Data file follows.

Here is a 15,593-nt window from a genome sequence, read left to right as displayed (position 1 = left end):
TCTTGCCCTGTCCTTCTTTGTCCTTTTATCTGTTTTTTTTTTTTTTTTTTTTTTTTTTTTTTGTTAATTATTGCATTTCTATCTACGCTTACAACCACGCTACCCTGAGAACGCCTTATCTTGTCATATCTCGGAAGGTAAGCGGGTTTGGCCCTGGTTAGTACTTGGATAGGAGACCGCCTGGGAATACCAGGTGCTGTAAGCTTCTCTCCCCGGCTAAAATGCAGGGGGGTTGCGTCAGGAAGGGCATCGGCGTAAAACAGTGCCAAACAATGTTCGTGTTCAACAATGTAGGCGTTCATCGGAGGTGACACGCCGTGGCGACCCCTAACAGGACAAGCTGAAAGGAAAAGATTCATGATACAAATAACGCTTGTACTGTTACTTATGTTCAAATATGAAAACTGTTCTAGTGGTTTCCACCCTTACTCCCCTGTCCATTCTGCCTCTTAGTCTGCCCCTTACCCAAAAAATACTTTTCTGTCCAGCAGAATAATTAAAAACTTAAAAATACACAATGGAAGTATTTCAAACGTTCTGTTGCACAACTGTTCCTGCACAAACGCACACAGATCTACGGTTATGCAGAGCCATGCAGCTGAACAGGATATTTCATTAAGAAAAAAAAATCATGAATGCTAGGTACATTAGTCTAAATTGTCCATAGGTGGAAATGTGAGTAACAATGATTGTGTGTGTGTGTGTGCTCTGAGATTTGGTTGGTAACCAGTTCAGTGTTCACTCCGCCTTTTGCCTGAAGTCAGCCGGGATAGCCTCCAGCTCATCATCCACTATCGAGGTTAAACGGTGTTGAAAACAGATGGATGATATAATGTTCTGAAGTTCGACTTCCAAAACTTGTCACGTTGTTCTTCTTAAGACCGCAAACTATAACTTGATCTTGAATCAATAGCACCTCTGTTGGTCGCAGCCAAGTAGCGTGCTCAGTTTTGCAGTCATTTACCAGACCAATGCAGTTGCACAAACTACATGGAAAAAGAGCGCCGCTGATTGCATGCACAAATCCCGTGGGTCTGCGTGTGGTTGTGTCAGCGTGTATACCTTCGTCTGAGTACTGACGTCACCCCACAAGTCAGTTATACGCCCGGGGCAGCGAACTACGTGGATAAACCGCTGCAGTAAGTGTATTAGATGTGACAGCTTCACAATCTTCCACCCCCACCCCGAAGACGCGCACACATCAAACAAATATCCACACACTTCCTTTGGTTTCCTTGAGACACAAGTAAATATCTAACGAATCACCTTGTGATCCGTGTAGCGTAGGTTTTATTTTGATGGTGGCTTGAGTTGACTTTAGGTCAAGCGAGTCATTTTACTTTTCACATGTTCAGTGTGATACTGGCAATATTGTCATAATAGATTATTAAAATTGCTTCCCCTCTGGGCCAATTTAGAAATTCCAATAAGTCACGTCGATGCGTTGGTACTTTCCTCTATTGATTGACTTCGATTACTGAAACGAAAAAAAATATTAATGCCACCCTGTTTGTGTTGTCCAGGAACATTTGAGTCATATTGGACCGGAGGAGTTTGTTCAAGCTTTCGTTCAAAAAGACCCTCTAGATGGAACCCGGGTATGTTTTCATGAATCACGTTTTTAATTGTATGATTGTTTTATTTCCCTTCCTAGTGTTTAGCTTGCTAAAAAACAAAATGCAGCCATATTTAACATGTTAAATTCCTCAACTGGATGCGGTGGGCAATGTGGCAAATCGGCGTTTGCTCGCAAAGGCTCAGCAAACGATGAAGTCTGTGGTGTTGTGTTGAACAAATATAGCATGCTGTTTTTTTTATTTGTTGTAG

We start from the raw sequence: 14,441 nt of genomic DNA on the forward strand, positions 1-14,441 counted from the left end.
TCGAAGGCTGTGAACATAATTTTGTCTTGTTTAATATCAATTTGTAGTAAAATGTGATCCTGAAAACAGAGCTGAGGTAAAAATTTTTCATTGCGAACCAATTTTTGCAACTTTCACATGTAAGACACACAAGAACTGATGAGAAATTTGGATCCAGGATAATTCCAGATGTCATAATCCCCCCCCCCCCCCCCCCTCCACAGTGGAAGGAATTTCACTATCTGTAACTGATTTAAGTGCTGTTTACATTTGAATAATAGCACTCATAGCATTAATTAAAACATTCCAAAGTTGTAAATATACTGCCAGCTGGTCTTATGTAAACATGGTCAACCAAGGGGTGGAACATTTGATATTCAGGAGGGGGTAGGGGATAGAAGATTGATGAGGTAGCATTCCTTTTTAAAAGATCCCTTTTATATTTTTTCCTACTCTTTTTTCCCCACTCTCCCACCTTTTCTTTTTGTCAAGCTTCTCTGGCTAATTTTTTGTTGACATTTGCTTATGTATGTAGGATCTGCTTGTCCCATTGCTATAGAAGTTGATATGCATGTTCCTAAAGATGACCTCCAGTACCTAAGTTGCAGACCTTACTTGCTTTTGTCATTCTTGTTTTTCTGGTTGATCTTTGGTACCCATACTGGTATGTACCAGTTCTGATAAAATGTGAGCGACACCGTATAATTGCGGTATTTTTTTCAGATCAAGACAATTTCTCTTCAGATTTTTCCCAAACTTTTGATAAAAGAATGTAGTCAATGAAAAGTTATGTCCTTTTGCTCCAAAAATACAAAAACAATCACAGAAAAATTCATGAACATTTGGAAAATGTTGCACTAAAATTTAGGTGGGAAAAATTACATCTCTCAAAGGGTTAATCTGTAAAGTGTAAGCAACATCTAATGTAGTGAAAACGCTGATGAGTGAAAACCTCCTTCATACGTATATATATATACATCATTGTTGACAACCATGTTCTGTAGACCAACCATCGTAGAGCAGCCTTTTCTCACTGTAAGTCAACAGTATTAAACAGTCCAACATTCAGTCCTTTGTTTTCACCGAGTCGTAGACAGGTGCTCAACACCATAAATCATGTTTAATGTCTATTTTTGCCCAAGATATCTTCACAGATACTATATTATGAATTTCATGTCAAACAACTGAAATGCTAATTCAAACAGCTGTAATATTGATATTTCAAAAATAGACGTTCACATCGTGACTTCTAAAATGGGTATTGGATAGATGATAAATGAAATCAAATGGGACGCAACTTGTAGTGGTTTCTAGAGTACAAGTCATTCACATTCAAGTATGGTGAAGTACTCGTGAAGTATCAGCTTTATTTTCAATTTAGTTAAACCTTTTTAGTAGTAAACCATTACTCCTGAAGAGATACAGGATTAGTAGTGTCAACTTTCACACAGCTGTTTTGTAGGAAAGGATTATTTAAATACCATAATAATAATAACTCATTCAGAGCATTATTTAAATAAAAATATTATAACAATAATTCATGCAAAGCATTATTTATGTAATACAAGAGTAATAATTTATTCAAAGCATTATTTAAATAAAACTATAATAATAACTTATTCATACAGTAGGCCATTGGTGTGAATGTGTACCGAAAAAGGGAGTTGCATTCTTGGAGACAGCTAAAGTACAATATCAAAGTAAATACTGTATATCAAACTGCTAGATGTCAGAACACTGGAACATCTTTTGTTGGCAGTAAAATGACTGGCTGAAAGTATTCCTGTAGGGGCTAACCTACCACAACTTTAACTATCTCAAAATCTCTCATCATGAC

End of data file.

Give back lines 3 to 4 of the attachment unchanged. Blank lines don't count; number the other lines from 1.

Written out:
We start from the raw sequence: 14,441 nt of genomic DNA on the forward strand, positions 1-14,441 counted from the left end.
TCGAAGGCTGTGAACATAATTTTGTCTTGTTTAATATCAATTTGTAGTAAAATGTGATCCTGAAAACAGAGCTGAGGTAAAAATTTTTCATTGCGAACCAATTTTTGCAACTTTCACATGTAAGACACACAAGAACTGATGAGAAATTTGGATCCAGGATAATTCCAGATGTCATAATCCCCCCCCCCCCCCCCCCTCCACAGTGGAAGGAATTTCACTATCTGTAACTGATTTAAGTGCTGTTTACATTTGAATAATAGCACTCATAGCATTAATTAAAACATTCCAAAGTTGTAAATATACTGCCAGCTGGTCTTATGTAAACATGGTCAACCAAGGGGTGGAACATTTGATATTCAGGAGGGGGTAGGGGATAGAAGATTGATGAGGTAGCATTCCTTTTTAAAAGATCCCTTTTATATTTTTTCCTACTCTTTTTTCCCCACTCTCCCACCTTTTCTTTTTGTCAAGCTTCTCTGGCTAATTTTTTGTTGACATTTGCTTATGTATGTAGGATCTGCTTGTCCCATTGCTATAGAAGTTGATATGCATGTTCCTAAAGATGACCTCCAGTACCTAAGTTGCAGACCTTACTTGCTTTTGTCATTCTTGTTTTTCTGGTTGATCTTTGGTACCCATACTGGTATGTACCAGTTCTGATAAAATGTGAGCGACACCGTATAATTGCGGTATTTTTTTCAGATCAAGACAATTTCTCTTCAGATTTTTCCCAAACTTTTGATAAAAGAATGTAGTCAATGAAAAGTTATGTCCTTTTGCTCCAAAAATACAAAAACAATCACAGAAAAATTCATGAACATTTGGAAAATGTTGCACTAAAATTTAGGTGGGAAAAATTACATCTCTCAAAGGGTTAATCTGTAAAGTGTAAGCAACATCTAATGTAGTGAAAACGCTGATGAGTGAAAACCTCCTTCATACGTATATATATATACATCATTGTTGACAACCATGTTCTGTAGACCAACCATCGTAGAGCAGCCTTTTCTCACTGTAAGTCAACAGTATTAAACAGTCCAACATTCAGTCCTTTGTTTTCACCGAGTCGTAGACAGGTGCTCAACACCATAAATCATGTTTAATGTCTATTTTTGCCCAAGATATCTTCACAGATACTATATTATGAATTTCATGTCAAACAACTGAAATGCTAATTCAAACAGCTGTAATATTGATATTTCAAAAATAGACGTTCACATCGTGACTTCTAAAATGGGTATTGGATAGATGATAAATGAAATCAAATGGGACGCAACTTGTAGTGGTTTCTAGAGTACAAGTCATTCACATTCAAGTATGGTGAAGTACTCGTGAAGTATCAGCTTTATTTTCAATTTAGTTAAACCTTTTTAGTAGTAAACCATTACTCCTGAAGAGATACAGGATTAGTAGTGTCAACTTTCACACAGCTGTTTTGTAGGAAAGGATTATTTAAATACCATAATAATAATAACTCATTCAGAGCATTATTTAAATAAAAATATTATAACAATAATTCATGCAAAGCATTATTTATGTAATACAAGAGTAATAATTTATTCAAAGCATTATTTAAATAAAACTATAATAATAACTTATTCATACAGTAGGCCATTGGTGTGAATGTGTACCGAAAAAGGGAGTTGCATTCTTGGAGACAGCTAAAGTACAATATCAAAGTAAATACTGTATATCAAACTGCTAGATGTCAGAACACTGGAACATCTTTTGTTGGCAGTAAAATGACTGGCTGAAAGTATTCCTGTAGGGGCTAACCTACCACAACTTTAACTATCTCAAAATCTCTCATCATGAC